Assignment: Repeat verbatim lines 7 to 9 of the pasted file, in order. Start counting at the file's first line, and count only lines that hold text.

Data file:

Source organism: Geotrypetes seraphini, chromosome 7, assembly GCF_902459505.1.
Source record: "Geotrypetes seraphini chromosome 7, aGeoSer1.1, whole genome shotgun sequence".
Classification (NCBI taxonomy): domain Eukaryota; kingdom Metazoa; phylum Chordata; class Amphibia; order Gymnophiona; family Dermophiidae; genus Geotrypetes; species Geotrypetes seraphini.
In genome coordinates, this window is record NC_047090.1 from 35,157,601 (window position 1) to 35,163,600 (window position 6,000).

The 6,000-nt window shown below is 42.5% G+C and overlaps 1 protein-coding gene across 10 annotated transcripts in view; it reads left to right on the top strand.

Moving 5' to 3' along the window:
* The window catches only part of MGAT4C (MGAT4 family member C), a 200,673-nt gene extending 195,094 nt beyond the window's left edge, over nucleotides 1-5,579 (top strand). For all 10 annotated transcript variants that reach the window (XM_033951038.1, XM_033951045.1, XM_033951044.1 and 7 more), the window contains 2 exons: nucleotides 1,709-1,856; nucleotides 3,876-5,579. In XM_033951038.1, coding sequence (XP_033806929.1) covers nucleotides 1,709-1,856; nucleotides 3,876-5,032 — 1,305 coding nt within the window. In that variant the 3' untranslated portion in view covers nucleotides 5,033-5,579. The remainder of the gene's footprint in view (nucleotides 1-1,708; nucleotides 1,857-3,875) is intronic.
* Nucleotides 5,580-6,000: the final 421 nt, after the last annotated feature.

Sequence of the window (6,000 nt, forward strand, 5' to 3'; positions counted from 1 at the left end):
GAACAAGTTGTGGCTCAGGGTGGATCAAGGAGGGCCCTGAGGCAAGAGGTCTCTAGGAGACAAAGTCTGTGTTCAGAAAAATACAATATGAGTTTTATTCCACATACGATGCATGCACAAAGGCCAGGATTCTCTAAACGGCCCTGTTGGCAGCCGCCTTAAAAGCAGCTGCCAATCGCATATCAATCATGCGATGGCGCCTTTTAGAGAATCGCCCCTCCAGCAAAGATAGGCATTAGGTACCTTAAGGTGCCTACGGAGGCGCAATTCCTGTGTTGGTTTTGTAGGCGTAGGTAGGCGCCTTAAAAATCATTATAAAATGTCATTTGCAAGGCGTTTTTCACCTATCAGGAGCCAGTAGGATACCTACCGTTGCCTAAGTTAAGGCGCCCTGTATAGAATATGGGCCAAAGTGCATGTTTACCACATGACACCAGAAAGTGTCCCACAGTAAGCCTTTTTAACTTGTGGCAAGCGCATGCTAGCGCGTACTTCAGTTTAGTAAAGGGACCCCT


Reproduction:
* The window catches only part of MGAT4C (MGAT4 family member C), a 200,673-nt gene extending 195,094 nt beyond the window's left edge, over nucleotides 1-5,579 (top strand). For all 10 annotated transcript variants that reach the window (XM_033951038.1, XM_033951045.1, XM_033951044.1 and 7 more), the window contains 2 exons: nucleotides 1,709-1,856; nucleotides 3,876-5,579. In XM_033951038.1, coding sequence (XP_033806929.1) covers nucleotides 1,709-1,856; nucleotides 3,876-5,032 — 1,305 coding nt within the window. In that variant the 3' untranslated portion in view covers nucleotides 5,033-5,579. The remainder of the gene's footprint in view (nucleotides 1-1,708; nucleotides 1,857-3,875) is intronic.
* Nucleotides 5,580-6,000: the final 421 nt, after the last annotated feature.

Sequence of the window (6,000 nt, forward strand, 5' to 3'; positions counted from 1 at the left end):